The question of when people may impose risks on each other is of fundamental moral importance. Forms of “quantified risk assessment,” especially risk cost-benefit analysis, provide one powerful approach to providing a systematic answer. It is also well known that such techniques can show that existing resources could be used more effectively to reduce risk overall. Thus it is often argued that some current practices are irrational. On the other hand critics of quantified risk assessment argue that it cannot adequately (...)
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  27. added 2014-09-15
    Counting the Poor: An Elementary Difficulty in the Measurement of Proverty.S. Subramanian - 2002 - Economics and Philosophy 18 (2):277-285.
    This note suggests that the exercise of measuring poverty in a society is greatly aided by clarity on precisely what one means by “the extent of poverty”. The latter concept may refer to the extent of poverty normalized for population size, or to the extent of poverty not so normalized. Absence of clarity on this distinction – which is both simple and non-trivial – could lead to rather straightforward problems of coherence and consistency in the measurement of poverty.
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  28. added 2014-09-12
    Valuing Processes.Martin E. Sandbu - 2007 - Economics and Philosophy 23 (2):205-235.
    Conventional economic theory assumes that people care only about ultimate outcomes and are indifferent to the decision and allocation processes by which outcomes are brought about. Building on Sen (1997), I relax this assumption, and investigate the formal and philosophical issues that arise. I extend the formal apparatus of preference theory to analyse how processes may enter preferences, and investigate whether traditional invariance requirements like the Weak Axiom of Revealed Preference are still satisfied in this new setting. I show that (...)
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  29. added 2014-09-12
    Models as Measuring Instruments: Measurement of Duration Dependence of Unemployment.Peter Rodenburg - 2005 - Journal of Economic Methodology 12 (3):407-431.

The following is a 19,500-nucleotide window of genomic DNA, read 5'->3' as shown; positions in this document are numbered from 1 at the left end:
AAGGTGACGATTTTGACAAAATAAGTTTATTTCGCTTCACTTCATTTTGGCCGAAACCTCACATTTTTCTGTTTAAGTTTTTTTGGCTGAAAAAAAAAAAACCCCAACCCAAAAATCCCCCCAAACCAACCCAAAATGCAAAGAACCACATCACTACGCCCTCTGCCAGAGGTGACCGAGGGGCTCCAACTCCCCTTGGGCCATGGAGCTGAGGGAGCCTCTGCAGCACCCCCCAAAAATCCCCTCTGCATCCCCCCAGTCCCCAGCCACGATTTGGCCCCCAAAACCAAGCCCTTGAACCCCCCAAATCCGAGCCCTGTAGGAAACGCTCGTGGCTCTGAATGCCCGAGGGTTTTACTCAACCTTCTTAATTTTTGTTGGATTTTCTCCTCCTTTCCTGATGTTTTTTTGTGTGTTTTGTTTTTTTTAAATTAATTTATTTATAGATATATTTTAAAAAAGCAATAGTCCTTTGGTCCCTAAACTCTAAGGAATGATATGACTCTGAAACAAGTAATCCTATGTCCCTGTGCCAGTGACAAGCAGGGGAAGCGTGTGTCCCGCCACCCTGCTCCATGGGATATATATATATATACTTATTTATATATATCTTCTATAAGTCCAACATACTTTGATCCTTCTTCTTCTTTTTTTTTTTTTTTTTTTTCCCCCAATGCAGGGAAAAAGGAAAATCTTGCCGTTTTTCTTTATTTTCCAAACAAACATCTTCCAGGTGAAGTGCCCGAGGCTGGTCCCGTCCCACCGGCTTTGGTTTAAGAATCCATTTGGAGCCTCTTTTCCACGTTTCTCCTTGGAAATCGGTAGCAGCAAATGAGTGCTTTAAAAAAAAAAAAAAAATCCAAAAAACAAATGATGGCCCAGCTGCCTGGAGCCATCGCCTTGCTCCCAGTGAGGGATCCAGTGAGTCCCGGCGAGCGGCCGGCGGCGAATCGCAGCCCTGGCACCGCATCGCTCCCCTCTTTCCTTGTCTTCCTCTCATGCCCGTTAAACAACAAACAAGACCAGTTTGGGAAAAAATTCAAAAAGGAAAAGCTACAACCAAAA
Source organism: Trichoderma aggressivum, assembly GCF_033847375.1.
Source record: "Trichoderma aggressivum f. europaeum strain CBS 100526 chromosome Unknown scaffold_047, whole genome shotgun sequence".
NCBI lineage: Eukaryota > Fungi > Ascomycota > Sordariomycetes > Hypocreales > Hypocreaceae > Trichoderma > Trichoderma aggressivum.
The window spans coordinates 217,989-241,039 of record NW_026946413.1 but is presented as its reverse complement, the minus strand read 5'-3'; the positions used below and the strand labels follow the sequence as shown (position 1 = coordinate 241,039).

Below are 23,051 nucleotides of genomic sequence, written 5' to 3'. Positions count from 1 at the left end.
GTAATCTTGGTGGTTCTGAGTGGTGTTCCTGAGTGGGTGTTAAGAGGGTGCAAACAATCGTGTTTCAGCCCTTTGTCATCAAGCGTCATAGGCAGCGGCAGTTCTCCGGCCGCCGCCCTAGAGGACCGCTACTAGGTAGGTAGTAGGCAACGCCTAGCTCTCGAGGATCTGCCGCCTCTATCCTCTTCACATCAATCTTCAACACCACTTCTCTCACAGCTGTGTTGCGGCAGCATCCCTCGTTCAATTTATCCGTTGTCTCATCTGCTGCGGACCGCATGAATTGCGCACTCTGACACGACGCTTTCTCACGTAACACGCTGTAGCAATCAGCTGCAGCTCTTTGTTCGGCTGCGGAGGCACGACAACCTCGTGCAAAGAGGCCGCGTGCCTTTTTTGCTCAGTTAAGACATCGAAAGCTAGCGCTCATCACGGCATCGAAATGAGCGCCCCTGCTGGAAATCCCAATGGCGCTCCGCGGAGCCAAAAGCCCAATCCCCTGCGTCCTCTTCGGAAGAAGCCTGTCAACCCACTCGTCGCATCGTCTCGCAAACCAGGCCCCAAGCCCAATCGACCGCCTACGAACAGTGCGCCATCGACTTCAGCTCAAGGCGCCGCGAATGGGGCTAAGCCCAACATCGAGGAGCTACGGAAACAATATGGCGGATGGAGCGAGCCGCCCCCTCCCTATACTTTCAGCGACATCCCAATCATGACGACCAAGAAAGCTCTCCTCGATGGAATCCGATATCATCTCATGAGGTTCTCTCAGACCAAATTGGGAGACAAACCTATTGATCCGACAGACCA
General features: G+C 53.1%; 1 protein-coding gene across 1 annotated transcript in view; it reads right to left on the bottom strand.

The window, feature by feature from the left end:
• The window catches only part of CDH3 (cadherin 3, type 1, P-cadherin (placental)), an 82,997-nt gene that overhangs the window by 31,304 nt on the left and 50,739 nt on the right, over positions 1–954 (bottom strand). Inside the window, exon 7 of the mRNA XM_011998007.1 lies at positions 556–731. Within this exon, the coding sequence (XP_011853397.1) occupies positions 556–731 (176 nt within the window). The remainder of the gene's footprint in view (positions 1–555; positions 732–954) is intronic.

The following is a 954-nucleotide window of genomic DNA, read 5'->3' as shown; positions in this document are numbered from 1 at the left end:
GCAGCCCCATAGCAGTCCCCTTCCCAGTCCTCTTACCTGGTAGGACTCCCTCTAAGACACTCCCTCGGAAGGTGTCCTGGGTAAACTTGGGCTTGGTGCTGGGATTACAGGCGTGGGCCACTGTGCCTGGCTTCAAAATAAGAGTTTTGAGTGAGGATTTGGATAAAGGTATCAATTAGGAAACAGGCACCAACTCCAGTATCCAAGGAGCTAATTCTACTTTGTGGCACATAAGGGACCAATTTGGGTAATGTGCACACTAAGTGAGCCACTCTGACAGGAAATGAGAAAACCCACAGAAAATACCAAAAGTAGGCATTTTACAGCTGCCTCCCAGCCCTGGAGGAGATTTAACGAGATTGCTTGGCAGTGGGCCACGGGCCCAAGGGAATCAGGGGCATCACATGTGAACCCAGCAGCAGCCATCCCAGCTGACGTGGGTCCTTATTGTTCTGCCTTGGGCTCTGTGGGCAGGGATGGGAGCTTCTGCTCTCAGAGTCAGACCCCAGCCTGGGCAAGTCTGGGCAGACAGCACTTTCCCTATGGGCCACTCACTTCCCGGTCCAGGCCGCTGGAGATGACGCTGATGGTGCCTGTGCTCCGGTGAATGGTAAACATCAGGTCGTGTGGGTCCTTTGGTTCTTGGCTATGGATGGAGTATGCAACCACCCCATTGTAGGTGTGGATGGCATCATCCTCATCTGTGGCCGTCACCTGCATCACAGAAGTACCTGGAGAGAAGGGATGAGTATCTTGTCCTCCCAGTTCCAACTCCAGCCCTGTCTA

Nancy Cartwright views models as blueprints for nomological machines? machines that, if properly shielded, generate law?like behaviour or regularities. Marcel Boumans has argued that we can look for devices inside models, which enable us to measure aspects of these regularities. Therefore, if models do produce regular behaviour, they might perhaps generate numbers about phenomena in the world, provided we can locate a good measuring device in the model. How do they do this? Models are often understood to consist of internal (...)
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  30. added 2014-09-12
    Natural Economic Quantities and Their Measurement.Julian Reiss - 2001 - Journal of Economic Methodology 8 (2):287-311.
    This paper discusses and develops an important distinction drawn by Jevons, viz . that between natural and fictitious quantities. This distinction provides a basis for a theory of economic concept formation that aims at picking out families of models that are phenomenally adequate, explanatory and exact simultaneously. Essentially, the theory demands of an economic quantity to be natural that (1) it is explained by a causal model, (2) it is measurable and (3) the measurement procedure is justified. The proposed theory (...)
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  31. added 2014-09-12
    Trust in Numbers, T. M. Porter. Princeton University Press, 1995, Xiv + 310 Pages. [REVIEW]Salim Rashid - 1997 - Economics and Philosophy 13 (2):345.
  32. added 2014-09-12
    Interpersonal Comparisons of Utility: Positive, Normative or Value-Laden?Eckehard F. Rosenbaum - 1995 - Journal of Economic Methodology 2 (2):239-258.
    The paper examines whether interpersonal comparisons of utility have to be interpreted as positive, normative or value-laden. It suggests first that recent arguments advanced by John Davis which appeal to the functional role of utility comparisons neither suffice to characterise utility comparisons as value-laden nor warrant the derivation of specific normative conclusions. An alternative approach is then developed which focuses on the extent to which value judgements are necessary in the course of making utility-comparisons. This approach is then applied to (...)